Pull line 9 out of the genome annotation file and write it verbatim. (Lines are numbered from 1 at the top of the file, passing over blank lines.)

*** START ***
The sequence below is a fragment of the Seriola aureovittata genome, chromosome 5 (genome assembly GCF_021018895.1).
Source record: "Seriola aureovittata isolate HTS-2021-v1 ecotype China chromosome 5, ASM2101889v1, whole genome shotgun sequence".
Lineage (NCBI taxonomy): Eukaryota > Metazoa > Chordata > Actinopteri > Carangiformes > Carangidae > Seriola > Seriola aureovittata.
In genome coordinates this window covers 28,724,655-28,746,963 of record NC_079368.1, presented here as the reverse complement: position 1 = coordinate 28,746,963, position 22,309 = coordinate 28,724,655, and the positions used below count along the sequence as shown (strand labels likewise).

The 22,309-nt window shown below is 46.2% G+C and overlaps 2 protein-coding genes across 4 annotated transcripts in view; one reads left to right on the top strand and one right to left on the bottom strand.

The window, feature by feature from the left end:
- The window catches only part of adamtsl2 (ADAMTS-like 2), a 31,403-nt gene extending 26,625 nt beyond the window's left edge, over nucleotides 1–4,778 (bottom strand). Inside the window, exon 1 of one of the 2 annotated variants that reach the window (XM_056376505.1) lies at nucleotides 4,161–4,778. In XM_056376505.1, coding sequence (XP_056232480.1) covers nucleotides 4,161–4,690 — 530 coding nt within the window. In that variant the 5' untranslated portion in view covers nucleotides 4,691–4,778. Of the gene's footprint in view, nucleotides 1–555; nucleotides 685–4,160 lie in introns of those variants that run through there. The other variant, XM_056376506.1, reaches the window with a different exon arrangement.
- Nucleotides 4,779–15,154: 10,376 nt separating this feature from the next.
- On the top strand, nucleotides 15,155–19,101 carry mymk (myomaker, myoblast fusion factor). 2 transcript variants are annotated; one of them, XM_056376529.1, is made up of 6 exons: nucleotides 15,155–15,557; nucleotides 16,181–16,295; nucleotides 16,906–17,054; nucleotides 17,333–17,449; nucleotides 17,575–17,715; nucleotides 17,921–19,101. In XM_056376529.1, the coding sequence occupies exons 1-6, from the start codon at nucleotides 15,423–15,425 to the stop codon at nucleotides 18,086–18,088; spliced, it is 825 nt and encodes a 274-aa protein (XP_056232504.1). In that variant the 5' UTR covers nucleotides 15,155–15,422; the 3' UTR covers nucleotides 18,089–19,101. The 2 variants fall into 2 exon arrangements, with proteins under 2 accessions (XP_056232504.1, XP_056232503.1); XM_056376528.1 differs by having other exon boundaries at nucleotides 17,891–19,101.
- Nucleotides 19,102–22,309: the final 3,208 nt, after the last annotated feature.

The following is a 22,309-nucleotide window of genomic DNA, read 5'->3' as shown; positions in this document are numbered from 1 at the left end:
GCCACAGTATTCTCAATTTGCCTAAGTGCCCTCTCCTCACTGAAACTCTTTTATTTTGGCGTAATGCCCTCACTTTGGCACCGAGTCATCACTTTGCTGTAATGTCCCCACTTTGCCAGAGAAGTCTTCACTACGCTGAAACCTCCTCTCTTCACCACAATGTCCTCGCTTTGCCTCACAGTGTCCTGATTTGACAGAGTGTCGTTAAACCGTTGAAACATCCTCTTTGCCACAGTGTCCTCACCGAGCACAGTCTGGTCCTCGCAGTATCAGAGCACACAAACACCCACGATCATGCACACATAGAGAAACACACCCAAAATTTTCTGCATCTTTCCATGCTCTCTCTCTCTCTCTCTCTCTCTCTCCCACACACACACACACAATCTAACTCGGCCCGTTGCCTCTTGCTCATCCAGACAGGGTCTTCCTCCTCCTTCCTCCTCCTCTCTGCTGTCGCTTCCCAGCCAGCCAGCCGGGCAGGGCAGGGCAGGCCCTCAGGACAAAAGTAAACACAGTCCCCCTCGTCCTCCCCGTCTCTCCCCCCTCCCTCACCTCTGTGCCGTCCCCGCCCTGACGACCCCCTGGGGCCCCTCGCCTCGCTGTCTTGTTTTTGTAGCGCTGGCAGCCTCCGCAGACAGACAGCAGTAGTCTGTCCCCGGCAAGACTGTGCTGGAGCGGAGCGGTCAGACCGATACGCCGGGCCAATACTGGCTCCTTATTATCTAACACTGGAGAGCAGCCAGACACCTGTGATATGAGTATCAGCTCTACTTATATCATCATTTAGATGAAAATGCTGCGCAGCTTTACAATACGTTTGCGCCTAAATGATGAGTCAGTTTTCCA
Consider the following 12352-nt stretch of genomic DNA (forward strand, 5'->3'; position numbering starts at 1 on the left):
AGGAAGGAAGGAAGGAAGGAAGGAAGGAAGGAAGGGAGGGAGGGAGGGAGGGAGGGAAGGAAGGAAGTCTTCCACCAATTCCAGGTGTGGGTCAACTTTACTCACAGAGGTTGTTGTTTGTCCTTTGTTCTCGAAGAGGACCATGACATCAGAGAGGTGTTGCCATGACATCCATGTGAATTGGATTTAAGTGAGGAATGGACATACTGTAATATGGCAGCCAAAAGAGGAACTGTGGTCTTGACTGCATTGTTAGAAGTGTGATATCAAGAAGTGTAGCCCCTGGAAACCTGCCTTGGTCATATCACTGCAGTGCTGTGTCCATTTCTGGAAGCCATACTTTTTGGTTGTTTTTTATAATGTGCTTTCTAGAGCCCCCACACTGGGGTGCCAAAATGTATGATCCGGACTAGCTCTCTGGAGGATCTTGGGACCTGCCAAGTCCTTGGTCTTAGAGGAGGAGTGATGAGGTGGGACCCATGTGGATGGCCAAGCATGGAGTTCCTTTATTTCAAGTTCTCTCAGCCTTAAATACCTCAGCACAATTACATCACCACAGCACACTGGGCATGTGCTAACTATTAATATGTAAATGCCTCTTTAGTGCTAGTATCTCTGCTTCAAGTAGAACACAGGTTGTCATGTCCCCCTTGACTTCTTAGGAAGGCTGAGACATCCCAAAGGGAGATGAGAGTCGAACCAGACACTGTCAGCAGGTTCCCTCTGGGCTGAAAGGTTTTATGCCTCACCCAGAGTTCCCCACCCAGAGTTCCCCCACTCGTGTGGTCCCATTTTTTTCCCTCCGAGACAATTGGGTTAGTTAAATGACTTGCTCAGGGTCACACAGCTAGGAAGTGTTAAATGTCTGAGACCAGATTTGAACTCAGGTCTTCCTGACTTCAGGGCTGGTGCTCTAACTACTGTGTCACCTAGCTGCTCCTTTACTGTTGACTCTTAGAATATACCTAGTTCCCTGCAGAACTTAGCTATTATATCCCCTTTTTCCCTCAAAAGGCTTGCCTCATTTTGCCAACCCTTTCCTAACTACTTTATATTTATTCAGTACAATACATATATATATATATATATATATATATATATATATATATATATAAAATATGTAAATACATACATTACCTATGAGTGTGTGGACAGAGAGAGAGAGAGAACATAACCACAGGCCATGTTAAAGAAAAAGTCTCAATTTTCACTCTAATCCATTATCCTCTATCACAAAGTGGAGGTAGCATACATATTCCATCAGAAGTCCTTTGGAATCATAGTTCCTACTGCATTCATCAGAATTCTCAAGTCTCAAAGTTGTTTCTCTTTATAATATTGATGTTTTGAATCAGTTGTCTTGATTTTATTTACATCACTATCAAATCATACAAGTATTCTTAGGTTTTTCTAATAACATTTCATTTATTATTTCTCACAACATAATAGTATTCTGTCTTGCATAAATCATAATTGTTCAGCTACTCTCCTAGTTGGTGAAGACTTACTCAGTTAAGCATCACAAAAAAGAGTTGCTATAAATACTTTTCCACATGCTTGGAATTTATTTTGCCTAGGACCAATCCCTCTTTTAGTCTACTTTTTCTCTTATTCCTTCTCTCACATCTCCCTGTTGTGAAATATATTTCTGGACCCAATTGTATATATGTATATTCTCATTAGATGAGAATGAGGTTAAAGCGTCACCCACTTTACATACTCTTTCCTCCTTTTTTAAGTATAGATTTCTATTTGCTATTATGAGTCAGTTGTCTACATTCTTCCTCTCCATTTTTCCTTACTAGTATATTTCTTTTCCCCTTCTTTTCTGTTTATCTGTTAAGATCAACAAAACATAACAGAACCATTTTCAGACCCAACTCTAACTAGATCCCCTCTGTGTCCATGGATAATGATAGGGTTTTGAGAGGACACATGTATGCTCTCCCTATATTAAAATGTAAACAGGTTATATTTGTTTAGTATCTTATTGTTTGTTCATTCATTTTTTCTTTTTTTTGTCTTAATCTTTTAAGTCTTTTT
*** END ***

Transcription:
- On the top strand, nucleotides 15,155–19,101 carry mymk (myomaker, myoblast fusion factor). 2 transcript variants are annotated; one of them, XM_056376529.1, is made up of 6 exons: nucleotides 15,155–15,557; nucleotides 16,181–16,295; nucleotides 16,906–17,054; nucleotides 17,333–17,449; nucleotides 17,575–17,715; nucleotides 17,921–19,101. In XM_056376529.1, the coding sequence occupies exons 1-6, from the start codon at nucleotides 15,423–15,425 to the stop codon at nucleotides 18,086–18,088; spliced, it is 825 nt and encodes a 274-aa protein (XP_056232504.1). In that variant the 5' UTR covers nucleotides 15,155–15,422; the 3' UTR covers nucleotides 18,089–19,101. The 2 variants fall into 2 exon arrangements, with proteins under 2 accessions (XP_056232504.1, XP_056232503.1); XM_056376528.1 differs by having other exon boundaries at nucleotides 17,891–19,101.